Ovee: The Future of Vagina Care

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October 30, 2019

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Ovee, a web portal taking the terror out of UTIs (Credit: Zak Fleishman)

“You are not just going to die.” These are some of the first words Jane Mitchell, co-founder of Ovee, says to me as we settle in for our interview. With her former Master’s colleague Courtney Snavely, she began Ovee as a way of re-empowering patients by helping them navigate the frenzied, confusing, emotional task of medical care in the United States. Of course, she’s right.
Although their dashboard focuses specifically on “people with vaginas,” an inclusive term Ovee came to in one of their many open-dialogue sessions with their users, over the course of our conversation Ovee’s approach to medical difficulty was certainly one I was learning from.

Rather than approaching medical issues, as they so often are by doctors, as a list of mistakes (Meningitis? Who have you been kissing? Flu? Did you get your shot though?), Ovee approaches medicine with humor, with science, and without judgment.

Their blog platform, for example, is called ‘The Cooch Chronicles” with a section for insertables called “Vag Lab.” Ditto for their posts, which often follow former patients as they navigate their difficulties with wit, humanity, and specificity. They’re didactic and eminently readable, and by themselves form a sort of guide to the emotional experience of modern medicine.

And in conversation Mitchell echoes those values. “We want people not to feel confused or scared. We want them to feel integrated into a community.”

Naturally that ideal extends to Ovee’s most potent tool, and often its first point of contact for new users, its chat feature. There, hanging unobtrusively in the left-hand corner of its website, the chat-box provides a powerful tool to bridge users and the answers they need in real time.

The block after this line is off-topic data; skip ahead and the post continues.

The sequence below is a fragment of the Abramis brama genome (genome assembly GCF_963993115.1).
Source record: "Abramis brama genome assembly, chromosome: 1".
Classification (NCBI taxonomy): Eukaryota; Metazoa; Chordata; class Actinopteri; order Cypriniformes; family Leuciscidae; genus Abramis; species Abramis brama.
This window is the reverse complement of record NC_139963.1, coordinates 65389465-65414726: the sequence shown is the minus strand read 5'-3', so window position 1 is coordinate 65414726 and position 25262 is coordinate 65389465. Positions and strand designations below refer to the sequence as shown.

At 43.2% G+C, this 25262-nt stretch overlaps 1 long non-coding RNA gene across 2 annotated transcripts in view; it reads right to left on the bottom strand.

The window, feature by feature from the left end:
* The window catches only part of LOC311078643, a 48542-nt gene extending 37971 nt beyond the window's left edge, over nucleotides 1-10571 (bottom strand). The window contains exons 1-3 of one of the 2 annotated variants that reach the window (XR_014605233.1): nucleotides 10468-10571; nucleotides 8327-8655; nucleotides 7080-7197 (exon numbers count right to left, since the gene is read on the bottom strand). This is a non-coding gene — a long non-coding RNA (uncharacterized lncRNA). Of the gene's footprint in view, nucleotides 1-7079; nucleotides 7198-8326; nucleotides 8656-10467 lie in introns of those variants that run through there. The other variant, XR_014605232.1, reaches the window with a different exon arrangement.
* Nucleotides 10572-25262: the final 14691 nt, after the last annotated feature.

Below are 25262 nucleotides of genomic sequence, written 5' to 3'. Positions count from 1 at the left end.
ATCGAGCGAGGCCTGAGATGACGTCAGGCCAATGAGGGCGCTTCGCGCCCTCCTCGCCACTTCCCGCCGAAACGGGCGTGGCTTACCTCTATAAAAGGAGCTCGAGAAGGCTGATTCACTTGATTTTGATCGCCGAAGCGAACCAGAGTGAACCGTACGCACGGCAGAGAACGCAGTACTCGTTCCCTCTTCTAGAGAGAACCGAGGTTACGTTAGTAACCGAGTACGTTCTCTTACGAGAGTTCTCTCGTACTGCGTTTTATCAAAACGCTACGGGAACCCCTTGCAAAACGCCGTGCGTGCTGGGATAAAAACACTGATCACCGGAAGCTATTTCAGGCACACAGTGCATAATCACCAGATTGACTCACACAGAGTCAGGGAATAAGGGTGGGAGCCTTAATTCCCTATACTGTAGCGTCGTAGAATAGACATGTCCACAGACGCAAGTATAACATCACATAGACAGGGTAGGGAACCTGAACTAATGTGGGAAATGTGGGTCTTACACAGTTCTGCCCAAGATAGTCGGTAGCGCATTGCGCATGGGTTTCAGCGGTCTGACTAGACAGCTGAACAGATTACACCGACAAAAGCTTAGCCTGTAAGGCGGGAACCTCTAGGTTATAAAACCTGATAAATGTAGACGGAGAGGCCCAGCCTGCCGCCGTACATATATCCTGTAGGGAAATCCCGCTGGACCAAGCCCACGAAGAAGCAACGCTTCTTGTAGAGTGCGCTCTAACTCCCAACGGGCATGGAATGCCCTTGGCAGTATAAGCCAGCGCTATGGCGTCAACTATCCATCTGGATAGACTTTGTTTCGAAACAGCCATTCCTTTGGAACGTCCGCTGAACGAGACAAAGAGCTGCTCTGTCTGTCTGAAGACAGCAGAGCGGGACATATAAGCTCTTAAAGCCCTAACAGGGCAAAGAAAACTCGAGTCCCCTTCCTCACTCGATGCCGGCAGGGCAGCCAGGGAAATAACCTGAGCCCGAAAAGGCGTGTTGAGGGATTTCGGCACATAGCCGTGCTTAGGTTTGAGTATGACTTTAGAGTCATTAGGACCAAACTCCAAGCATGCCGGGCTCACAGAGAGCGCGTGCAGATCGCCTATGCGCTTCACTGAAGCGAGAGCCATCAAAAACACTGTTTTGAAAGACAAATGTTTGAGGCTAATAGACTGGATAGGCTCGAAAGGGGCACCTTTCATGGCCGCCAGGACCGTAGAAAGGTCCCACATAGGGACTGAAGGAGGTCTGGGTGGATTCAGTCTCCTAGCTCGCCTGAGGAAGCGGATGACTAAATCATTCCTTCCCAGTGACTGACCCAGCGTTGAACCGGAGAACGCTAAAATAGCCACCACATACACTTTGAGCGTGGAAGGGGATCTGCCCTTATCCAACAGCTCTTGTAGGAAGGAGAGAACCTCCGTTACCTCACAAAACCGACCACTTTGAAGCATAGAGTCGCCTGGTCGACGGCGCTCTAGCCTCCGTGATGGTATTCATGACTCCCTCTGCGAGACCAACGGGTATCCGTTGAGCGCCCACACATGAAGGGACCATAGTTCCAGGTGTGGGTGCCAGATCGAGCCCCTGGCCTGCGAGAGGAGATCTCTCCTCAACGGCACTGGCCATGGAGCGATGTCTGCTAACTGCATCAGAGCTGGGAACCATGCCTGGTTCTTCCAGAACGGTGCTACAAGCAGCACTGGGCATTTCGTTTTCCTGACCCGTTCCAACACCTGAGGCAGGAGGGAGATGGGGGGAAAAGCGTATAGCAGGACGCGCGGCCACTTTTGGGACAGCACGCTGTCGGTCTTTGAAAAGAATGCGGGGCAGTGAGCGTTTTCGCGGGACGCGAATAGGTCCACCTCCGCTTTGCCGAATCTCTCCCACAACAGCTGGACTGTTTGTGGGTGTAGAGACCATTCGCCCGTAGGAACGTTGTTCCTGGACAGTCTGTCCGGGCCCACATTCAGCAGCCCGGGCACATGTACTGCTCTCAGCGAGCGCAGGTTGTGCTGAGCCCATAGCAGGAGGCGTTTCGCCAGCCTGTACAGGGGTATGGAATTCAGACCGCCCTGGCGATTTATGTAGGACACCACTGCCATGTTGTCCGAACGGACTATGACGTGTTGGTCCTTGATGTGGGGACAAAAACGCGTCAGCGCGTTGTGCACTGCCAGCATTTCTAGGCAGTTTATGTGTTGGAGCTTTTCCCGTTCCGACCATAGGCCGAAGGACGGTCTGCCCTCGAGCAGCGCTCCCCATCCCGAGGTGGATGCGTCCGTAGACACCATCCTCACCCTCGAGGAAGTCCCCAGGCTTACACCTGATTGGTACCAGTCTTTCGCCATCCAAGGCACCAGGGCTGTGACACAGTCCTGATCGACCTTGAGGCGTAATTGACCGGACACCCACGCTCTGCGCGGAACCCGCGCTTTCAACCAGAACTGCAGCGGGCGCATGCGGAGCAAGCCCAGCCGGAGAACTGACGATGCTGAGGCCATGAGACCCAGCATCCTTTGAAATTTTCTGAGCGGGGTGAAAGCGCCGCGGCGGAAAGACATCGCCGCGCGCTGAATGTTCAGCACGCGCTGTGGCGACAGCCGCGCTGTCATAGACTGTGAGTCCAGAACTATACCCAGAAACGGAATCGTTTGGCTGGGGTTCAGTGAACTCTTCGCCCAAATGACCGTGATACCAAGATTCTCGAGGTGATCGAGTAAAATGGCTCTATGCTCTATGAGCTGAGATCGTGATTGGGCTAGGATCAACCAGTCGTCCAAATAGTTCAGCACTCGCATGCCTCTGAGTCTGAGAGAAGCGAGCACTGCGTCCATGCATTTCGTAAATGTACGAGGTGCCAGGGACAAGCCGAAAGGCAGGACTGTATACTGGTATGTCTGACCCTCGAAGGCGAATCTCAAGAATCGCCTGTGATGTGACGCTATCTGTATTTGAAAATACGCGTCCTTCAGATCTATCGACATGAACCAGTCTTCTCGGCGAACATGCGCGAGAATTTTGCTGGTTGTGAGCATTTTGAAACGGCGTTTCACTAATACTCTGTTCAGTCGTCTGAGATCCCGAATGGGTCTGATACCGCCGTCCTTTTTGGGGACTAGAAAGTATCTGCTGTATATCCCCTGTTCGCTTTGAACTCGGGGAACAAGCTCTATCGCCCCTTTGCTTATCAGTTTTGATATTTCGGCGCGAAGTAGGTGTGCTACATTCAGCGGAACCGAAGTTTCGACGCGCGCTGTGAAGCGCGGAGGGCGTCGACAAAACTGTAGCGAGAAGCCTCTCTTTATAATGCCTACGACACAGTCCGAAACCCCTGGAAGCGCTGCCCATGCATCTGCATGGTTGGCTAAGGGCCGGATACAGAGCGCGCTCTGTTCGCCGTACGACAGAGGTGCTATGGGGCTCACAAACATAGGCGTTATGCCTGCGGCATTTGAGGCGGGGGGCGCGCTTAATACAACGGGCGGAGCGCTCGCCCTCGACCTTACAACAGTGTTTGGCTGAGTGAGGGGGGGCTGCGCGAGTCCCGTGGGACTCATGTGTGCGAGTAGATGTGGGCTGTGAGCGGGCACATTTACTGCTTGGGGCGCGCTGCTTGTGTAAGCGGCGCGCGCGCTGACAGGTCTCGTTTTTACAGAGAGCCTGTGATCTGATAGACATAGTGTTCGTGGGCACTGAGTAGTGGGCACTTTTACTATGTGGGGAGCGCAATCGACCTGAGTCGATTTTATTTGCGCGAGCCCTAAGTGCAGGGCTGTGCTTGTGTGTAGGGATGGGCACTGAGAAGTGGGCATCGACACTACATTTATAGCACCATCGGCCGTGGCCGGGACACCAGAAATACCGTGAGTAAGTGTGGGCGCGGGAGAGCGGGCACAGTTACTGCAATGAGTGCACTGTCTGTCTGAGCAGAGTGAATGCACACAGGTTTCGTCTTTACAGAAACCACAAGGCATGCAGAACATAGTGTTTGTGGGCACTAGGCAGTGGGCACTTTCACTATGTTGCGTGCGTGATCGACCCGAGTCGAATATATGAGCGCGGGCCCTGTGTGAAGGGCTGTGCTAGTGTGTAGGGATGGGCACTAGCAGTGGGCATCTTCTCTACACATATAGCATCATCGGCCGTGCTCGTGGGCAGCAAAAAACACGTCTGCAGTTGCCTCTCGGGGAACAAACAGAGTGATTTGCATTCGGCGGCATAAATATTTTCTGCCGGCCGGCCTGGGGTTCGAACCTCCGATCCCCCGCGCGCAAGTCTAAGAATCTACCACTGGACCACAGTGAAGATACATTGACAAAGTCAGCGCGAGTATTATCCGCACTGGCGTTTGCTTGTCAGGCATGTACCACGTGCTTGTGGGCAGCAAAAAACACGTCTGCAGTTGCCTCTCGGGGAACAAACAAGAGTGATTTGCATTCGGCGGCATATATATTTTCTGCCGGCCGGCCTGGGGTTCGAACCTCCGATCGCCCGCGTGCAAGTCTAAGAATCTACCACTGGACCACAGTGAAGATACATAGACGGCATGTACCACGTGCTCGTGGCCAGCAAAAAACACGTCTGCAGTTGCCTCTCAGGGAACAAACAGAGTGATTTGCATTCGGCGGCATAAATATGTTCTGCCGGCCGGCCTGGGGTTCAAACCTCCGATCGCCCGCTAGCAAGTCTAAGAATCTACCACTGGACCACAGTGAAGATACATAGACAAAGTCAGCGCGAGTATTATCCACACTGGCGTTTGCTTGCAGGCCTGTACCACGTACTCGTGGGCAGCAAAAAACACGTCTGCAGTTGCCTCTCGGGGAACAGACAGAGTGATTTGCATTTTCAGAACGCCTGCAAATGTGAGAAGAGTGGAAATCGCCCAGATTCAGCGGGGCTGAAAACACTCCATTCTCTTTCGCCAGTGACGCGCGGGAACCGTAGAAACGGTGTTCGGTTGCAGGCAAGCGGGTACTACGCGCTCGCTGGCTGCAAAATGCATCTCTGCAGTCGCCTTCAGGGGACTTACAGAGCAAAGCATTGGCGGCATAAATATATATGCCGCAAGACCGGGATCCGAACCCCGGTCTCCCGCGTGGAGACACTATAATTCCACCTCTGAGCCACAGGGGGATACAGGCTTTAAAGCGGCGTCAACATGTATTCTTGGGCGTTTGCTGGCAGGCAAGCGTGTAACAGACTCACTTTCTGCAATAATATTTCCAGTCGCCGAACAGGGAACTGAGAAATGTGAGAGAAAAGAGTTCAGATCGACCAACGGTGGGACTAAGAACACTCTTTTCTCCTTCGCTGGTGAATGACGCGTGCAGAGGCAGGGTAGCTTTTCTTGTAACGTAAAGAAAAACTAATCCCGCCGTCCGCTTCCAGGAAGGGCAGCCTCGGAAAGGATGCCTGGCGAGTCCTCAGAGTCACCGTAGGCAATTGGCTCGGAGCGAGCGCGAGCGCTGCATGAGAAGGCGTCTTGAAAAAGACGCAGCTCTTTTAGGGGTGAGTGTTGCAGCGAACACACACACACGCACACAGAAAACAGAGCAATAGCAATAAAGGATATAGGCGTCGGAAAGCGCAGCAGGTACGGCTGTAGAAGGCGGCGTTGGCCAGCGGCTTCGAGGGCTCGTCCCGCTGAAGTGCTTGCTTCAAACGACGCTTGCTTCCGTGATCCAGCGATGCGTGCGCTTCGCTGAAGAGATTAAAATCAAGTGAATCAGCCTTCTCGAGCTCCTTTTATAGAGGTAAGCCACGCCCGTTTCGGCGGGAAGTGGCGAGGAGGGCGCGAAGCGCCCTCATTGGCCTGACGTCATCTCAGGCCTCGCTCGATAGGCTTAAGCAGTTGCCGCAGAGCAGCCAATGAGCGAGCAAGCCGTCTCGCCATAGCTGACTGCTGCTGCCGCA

Type in a question, or as the chat dialogue reads, “Ask us about your/our Vagina,” and you’re greeted with a medical professional who will listen to your query and direct you to the services you need. No wait. No judgment. No terror-fuelled worst-case-scenario echo chamber of WebMD.

Although that’s not to say their vision has been met entirely with open arms. When the company first started Mitchell recalls the intense scrutiny and disbelief to which their approach was met.
“Even mentioning the word Vagina was a problem. We would get looks and laughter, so much that we’d have to come up with creative ways of explaining our company so that men who have not experienced these problems would be able to understand.”

The difficulties extended past even their approach to medicine. In analysis of data from the MassChallenge group of accelerators, the Boston Consulting Group plotted 5 years of investment and revenue data from over 1500 businesses. The result was that although women-run businesses, such as Ovee, generated 10% more revenue than their male-owned counterparts, they received less than half the funding.

That’s not even differentiating companies with wide user-bases such as Ovee. According to the Department of Health and Human Services, UTIs by themselves account for roughly six million annual doctor’s visits in the United States. Not only that, but while treatment is available for many UTIs, there is no universally successful means of prevention, which means medical dashboards that provide information and connectivity, serve a fundamental role in handling those infections.

However, when speaking of the future, Mitchell continues to look ahead and focus on human solutions to the medical problems confronting our generation.

“It’s important to keep our mission in tact. We will always make sure to keep our user at the centre of everything we do.”

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